They signed up for a big-budget action movie with sex and booze but wound up on a year-long Puritanical crusade in the desert. What a bummer.
It was about understanding and embracing the fact that I wanted to fall in love again. And I wanted to do it right this time. To do right by me.
It didn’t take me long to note his age, 22, and his piercing blue eyes, his sweet smile and his lovely hands. How was I to know that I was attracted to men’s hands?
You know what really shook shit up in the outdoors? The wheel.
Then came the Moby Dick of all condo complexes — or, as fifth-generation Breckenridge resident Robin Theobald called it, “the tipping point.”
As it happens, I was born the same year as MG, which meant that my childhood was colored by the themes many adults of the era were embracing.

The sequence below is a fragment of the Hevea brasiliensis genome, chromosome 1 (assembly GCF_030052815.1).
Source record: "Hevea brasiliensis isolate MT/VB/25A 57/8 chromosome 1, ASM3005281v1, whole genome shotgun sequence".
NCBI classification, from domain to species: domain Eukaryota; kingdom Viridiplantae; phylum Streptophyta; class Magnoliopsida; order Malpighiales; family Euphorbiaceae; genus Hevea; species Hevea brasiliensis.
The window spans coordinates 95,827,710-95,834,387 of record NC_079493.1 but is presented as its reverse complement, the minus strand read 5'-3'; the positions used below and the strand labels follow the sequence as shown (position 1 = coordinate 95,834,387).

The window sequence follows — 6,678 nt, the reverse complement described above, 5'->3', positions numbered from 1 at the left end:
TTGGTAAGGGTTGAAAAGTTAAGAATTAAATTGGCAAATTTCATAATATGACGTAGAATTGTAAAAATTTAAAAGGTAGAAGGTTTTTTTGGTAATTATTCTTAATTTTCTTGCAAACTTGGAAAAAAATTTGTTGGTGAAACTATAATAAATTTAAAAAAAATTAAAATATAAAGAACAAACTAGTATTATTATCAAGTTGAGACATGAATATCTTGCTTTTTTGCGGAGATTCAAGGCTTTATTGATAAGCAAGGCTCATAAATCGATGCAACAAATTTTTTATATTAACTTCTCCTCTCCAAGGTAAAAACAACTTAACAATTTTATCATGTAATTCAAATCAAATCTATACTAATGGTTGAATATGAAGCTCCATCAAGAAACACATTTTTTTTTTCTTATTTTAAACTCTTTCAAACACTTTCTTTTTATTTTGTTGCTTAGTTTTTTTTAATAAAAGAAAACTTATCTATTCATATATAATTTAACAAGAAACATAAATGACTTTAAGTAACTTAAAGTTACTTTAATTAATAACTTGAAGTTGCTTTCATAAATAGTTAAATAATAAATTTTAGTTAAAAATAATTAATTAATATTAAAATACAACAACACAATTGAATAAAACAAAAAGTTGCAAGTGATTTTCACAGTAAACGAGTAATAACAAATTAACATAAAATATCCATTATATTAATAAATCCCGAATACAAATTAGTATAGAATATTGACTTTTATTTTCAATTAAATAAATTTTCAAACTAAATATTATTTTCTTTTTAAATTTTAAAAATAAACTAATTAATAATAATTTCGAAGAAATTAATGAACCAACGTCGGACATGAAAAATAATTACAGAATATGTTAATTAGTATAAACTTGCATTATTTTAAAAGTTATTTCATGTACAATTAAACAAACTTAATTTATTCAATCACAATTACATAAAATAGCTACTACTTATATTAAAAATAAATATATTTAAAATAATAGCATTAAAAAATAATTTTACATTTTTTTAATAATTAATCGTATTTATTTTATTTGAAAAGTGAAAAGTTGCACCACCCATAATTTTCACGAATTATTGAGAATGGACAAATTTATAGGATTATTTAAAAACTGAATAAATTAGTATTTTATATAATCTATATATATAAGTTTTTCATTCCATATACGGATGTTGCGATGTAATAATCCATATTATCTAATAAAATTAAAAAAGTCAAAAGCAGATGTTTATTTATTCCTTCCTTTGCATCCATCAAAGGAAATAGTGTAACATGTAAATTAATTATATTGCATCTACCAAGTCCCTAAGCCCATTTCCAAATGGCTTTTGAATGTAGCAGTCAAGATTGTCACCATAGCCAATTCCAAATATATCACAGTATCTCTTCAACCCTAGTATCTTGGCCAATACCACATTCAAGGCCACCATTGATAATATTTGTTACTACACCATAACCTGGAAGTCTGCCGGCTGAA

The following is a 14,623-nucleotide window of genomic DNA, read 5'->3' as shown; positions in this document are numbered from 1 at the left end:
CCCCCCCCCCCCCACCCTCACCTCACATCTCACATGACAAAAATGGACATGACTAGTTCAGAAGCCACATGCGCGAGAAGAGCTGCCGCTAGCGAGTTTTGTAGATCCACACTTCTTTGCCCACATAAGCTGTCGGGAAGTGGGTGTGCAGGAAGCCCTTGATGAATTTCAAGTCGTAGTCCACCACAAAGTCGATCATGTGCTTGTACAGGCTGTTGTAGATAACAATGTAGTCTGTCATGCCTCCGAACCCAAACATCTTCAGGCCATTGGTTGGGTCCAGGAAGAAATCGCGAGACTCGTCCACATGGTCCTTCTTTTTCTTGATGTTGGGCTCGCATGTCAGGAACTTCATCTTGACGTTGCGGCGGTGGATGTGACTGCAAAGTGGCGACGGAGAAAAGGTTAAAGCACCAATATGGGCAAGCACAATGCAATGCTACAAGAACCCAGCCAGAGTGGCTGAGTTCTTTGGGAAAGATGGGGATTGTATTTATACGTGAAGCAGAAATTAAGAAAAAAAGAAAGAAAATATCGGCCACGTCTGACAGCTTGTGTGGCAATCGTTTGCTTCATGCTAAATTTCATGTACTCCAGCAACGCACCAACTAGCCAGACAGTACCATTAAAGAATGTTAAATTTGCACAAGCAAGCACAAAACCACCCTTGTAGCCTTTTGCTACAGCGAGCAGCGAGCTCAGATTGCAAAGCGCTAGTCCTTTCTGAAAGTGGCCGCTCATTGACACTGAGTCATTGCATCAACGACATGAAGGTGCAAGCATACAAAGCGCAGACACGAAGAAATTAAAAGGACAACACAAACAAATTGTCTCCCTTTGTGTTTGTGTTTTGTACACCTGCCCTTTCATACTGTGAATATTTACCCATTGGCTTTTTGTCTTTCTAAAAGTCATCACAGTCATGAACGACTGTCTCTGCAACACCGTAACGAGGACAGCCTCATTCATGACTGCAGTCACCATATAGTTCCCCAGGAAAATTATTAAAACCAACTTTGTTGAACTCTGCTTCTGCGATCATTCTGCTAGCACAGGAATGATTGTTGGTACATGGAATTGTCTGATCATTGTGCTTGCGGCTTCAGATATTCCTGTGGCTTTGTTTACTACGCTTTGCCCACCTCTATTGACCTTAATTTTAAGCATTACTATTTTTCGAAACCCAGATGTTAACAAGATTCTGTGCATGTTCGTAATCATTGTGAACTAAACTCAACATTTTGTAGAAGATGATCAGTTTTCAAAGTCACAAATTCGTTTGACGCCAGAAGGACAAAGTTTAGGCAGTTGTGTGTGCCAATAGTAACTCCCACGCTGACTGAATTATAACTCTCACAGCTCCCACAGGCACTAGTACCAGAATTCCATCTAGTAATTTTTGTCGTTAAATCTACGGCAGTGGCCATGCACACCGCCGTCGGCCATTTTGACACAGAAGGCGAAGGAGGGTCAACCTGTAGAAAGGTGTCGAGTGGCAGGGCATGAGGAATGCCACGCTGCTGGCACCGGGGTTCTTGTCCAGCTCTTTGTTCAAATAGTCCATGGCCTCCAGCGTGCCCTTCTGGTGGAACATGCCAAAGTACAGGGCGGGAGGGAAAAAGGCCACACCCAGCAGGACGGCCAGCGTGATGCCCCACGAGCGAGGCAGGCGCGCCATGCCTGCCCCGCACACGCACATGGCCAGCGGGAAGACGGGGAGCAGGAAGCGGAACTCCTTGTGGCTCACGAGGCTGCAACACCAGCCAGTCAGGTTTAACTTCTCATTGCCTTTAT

It is an understatement to say how complicated and time-consuming a process it was to distill the millions of words that have appeared in 191 issues of the Mountain Gazette into a mere 60 excerpts
By the early-’70s, I had read “Desert Solitaire” a couple of times and knew that Ed Abbey was a great writer and, in some ways, the spokesman of our times.
A comparison of Edward Abbey to Hunter S. Thompson as only Fayhee could do.
Can we really say that a publication, which lived for only one decade, then pulled a Rip Van Winkle, actually rose up and lived again?
Outdoor Adventure Media